Example 4
11:09

17m 22s

Intro
0:00
Objectives
0:07
0:33
Like Terms
1:29
Bases and Exponents May be Different
2:02
Bases and Powers Must be Same when Adding and Subtracting
2:42
3:55
Example 1
4:47
Example 2
6:00
7:10
Simplify the Bases to Look the Same
7:25
Example 3
8:23
Example 4
11:45
Example 5
15:10

19m 24s

Intro
0:00
Objectives
0:08
0:25
0:26
1:11
Don’t Distribute Powers
2:54
4:25
Rationalizing Denominators
6:40
Example 1
7:22
Example 2
8:32
9:23
Rationalizing Denominators with Higher Roots
9:25
Example 3
10:51
Example 4
11:53
13:13
Rationalizing Denominators with Conjugates
13:14
Example 5
15:52
Example 6
17:25

15m 5s

Intro
0:00
Objectives
0:07
0:17
0:18
Isolate the Roots and Raise to Power
0:34
Example 1
1:13
Example 2
3:09
7:04
7:05
Example 3
7:54
Example 4
13:07
Complex Numbers

29m 16s

Intro
0:00
Objectives
0:06
Complex Numbers
1:05
Imaginary Numbers
1:08
Complex Numbers
2:27
Real Parts
2:48
Imaginary Parts
2:51
Commutative, Associative, and Distributive Properties
3:35
4:04
Multiplying Complex Numbers
6:16
Dividing Complex Numbers
8:59
Complex Conjugate
9:07
Simplifying Powers of i
14:34
Shortcut for Simplifying Powers of i
18:33
Example 1
21:14
Example 2
22:15
Example 3
23:38
Example 4
26:33
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• ## Related Books 1 answerLast reply by: Ming ZhangSat May 2, 2020 4:47 PMPost by Rose A on November 9, 2019Absolutely amazing! I learned this in my advanced grade 10math and needed more revision before my exam!! this is doing the jobbthanks! 1 answer Last reply by: Professor Eric SmithThu Sep 5, 2019 11:30 AMPost by chengpingru on September 4, 2019On  example 1 question 2, you said that (w^2 - 5)/(5-w^2) = (-1)(-w^2+5)/(5-w^2) = (-1)(5-w^2)/(5-w^2)But when you canceled the numerator and the denominator out, you changed 5-w^2 into 5+w^2 to match the denominator, which canceled them out. I am confused about how/why you changed a previous answer that is correct into something incorrect. Perhaps a mistake? 1 answer Last reply by: Professor Eric SmithTue Aug 20, 2019 5:04 PMPost by Eva Wu on August 20, 2019In the Example 5 slide, it said Example 4 not Example 5 1 answer Last reply by: Professor Eric SmithTue Aug 20, 2019 5:03 PMPost by Eva Wu on August 20, 2019Why where there Varibles in the denominator for example 3 when Polynomials cant have variables in the denominator? (There may be more than one example where this happens) 0 answersPost by GERARDO MORALES on October 3, 2013If theres an option to fast forward your lecture? 1 answer Last reply by: Professor Eric SmithThu Oct 3, 2013 5:27 PMPost by GERARDO MORALES on October 3, 2013If theres an option to fast forward your lecture?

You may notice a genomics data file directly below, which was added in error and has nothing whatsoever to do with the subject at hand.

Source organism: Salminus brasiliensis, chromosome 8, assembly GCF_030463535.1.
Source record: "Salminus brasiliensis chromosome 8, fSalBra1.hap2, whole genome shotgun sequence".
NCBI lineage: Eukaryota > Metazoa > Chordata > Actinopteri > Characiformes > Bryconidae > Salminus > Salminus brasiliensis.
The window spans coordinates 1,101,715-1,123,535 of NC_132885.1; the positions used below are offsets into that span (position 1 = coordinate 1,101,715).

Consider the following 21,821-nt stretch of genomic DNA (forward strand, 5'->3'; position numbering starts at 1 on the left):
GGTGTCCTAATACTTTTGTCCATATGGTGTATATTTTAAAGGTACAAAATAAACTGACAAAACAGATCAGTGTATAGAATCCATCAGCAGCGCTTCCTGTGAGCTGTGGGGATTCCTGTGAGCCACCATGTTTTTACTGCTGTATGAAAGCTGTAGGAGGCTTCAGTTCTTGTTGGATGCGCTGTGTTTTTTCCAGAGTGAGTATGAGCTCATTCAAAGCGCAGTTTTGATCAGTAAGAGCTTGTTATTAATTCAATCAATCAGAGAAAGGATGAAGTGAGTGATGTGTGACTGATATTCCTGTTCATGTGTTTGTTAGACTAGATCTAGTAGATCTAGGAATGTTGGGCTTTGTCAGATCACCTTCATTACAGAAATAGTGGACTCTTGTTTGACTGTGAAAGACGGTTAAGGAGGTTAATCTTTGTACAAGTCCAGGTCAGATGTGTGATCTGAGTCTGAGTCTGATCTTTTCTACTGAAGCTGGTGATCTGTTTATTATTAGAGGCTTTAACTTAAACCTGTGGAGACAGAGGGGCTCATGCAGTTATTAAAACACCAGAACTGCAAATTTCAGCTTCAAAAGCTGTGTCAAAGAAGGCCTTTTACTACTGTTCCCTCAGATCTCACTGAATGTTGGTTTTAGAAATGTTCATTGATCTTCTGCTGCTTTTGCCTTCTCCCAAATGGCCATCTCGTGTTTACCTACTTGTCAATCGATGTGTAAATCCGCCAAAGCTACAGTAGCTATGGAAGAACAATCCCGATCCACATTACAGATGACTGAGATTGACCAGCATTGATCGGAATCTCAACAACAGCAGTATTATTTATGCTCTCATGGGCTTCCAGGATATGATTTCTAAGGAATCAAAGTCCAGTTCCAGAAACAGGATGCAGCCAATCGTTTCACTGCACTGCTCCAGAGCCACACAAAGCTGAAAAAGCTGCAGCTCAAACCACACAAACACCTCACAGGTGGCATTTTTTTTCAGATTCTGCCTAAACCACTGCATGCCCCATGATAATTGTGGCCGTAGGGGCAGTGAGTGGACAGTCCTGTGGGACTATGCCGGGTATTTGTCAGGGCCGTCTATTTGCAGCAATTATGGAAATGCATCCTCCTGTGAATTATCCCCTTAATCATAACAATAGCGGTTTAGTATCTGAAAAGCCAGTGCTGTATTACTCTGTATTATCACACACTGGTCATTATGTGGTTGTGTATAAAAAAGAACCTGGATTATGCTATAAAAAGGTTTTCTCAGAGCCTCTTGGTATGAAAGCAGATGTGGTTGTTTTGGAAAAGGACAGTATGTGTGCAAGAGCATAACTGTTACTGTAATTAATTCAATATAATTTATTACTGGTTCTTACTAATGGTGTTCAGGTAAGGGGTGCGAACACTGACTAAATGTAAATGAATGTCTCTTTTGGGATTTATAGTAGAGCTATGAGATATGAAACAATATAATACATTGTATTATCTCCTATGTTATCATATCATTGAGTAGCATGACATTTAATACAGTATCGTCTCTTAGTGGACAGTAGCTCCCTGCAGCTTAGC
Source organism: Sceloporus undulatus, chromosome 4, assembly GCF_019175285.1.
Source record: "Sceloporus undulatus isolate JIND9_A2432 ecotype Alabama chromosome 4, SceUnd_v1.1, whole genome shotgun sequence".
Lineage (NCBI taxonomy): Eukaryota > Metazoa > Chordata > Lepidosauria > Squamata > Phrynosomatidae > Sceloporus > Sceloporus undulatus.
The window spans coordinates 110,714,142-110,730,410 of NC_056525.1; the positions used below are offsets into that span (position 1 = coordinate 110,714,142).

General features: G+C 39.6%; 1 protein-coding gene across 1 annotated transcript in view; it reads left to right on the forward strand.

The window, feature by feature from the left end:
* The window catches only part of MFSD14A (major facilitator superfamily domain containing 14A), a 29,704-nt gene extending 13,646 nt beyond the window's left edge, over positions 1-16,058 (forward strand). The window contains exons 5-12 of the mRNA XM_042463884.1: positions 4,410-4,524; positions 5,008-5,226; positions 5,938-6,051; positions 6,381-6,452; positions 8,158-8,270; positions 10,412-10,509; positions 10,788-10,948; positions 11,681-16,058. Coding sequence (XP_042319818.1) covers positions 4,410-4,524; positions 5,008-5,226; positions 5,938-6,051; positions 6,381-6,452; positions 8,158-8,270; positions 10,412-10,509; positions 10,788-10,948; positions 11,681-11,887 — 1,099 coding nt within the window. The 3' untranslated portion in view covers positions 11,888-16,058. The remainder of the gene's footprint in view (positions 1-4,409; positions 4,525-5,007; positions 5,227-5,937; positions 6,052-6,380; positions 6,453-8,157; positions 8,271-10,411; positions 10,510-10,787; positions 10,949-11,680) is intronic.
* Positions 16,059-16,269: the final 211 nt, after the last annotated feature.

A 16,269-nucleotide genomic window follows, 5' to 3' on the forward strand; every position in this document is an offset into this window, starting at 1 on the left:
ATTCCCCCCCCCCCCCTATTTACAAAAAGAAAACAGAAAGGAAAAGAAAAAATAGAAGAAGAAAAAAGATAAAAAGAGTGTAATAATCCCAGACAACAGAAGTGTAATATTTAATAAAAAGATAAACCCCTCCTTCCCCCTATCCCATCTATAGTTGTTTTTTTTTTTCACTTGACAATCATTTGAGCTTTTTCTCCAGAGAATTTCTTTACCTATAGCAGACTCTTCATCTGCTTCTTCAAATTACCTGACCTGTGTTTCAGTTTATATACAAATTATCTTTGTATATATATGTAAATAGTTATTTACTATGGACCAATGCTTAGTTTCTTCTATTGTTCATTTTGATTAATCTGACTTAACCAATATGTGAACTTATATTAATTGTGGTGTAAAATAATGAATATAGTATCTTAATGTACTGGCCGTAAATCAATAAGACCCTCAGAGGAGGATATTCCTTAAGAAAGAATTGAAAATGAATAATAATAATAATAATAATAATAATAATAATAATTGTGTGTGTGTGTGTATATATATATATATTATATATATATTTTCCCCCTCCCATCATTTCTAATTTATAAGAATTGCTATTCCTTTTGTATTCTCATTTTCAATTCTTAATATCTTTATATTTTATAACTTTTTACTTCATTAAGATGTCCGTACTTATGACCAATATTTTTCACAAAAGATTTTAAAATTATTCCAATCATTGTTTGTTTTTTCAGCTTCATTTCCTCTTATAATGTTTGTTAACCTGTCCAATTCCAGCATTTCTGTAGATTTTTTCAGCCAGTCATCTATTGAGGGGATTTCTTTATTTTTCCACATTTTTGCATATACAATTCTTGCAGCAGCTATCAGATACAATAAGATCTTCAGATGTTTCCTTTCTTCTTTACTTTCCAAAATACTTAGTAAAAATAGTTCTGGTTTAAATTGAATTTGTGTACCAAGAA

### Multiply & Divide Rational Expressions

• A rational expression involves one polynomial being divided by another polynomial
• To simplify a rational expression we want to cancel out common factors in the numerator and denominator. This is similar to simplifying fractions.
• To multiply rational expressions, we multiply across the top and bottom of the fractions.
• To divide rational expressions, flip the second rational expression and multiply.
• It is often best to factor the polynomials first before combining using multiplication. This makes the simplification process a bit easier.

### Multiply & Divide Rational Expressions

Multiply:
[(40a2b3c5)/(20a3b5c4)] ×[(15a4b3c2)/(24a2b5c3)]
• [(1c2)/(4b2c2)] ×[3a/(6b2)]
• [1/(4b2)] ×[a/(2b2)]
• [a/(4b2 ×2b2)]
[a/(8b4)]
Multiply:
[(18u4v3w5x8)/(26v4w6x2)] ×[(14v5w2x4)/(54u3v6w7)]
• [(1ux8)/(13w4)] ×[(7vx2)/(3v3w2)]
• [(ux8)/(13w4)] ×[(7x2)/(3v2w5)]
[(7ux10)/(39v2w9)]
Multiply:
[(42c3d2e4)/(60c5d6e2)] ×[(45c6e2f3)/(35d4ef2)]
• [(6c3)/(4d6)] ×[(3cf3)/(5d2ef2)]
• [(3c3)/(2d6)] ×[3cf/(5d2e)]
[(9c4f)/(10d8e)]
Multiply:
[(6y + 36)/(4y − 14)] ×[(16y + 30)/(2y + 12)]
• [(6( y + 6 ))/(2( 2y − 7 ))] ×[(2( 8y + 15 ))/(2( y + 6 ))]
• [3/(2y − 7)] ×[(8y + 15)/1]
[(3( 8y + 15 ))/(2y − 7)]
Multiply:
[(24n − 36)/(10n − 35)] ×[(16n + 48)/(18n − 27)]
• [(12( 2n − 3 ))/(5( 2n − 7 ))] ×[(16( n + 3 ))/(9( 2n − 3 ))]
• [12/(5( 2n − 7 ))] ×[(16( n + 3 ))/9]
[4/(5( 2n − 7 ))] ×[(16( n + 3 ))/3]
Multiply:
[(16b + 44)/(27b − 45)] ×[(15b − 25)/(16b − 72)]
• [(4( 4b + 11 ))/(9( 3b − 5 ))] ×[(5( 3b − 5 ))/(8( 2b − 9 ))]
[(( 4b + 11 ))/9] ×[5/(( 2b − 9 ))]
Multiply:
[(9x + 12)/(4x + 20)] ×[(x2 + 3x − 10)/(3x2 + x − 4)]
• [(3( 3x + 4 ))/(4( x + 5 ))] ×[(( x + 5 )( x − 2 ))/(( 3x + 4 )( x − 1 ))]
• [3/4] ×[(x − 2)/(x − 1)]
[(3( x − 2 ))/(4( x − 1 ))]
Multiply:
[(6x − 21)/(6x − 24)] ×[(5x2 + 25x + 20)/(2x2 + x − 28)]
• [(3( 2x − 7 ))/(6( x + 4 ))] ×[(5( x2 + 5x + 4 ))/(2x2 + x − 28)]
• [(3( 2x − 7 ))/(6( x + 4 ))] ×[(5( x + 4 )( x + 1 ))/(( 2x − 7 )( x + 4 ))]
• [3/6] ×[(5( x + 1 ))/(( x + 4 ))]
• [1/2] ×[(5( x + 1 ))/(( x + 4 ))]
[(5( x + 1 ))/(2( x + 4 ))]
Multiply:
[(x2 − 12x + 32)/(4x2 − 16x − 20)] ×[(2x2 − 50)/(2x2 − 15x − 8)]
• [(( x − 4 )( x − 8 ))/(4( x2 − 4x − 5 ))] ×[(2( x2 − 25 ))/(2x2 − 15x − 8)]
• [(( x − 4 )( x − 8 ))/(4( x + 1 )( x − 5 ))] ×[(2( x + 5 )( x − 5 ))/(( 2x + 1 )( x − 8 ))]
• [(x − 4)/(4( x + 1 ))] ×[(2( x + 5 ))/(2x + 1)]
• [(x − 4)/(2( x + 1 ))] ×[(x + 5)/(2x + 1)]
[(( x − 4 )( x + 5 ))/(2( x + 1 )( 2x + 1 ))]
Multiply:
[(2x2 − 10x − 28)/(x2 − 2x − 80)] ×[(5x2 − 36x − 32)/(6x2 − 12)]
• [(2( x2 − 5x − 14 ))/(x2 − 2x − 80)] ×[(5x2 − 36x − 32)/(6( x2 − 2 ))]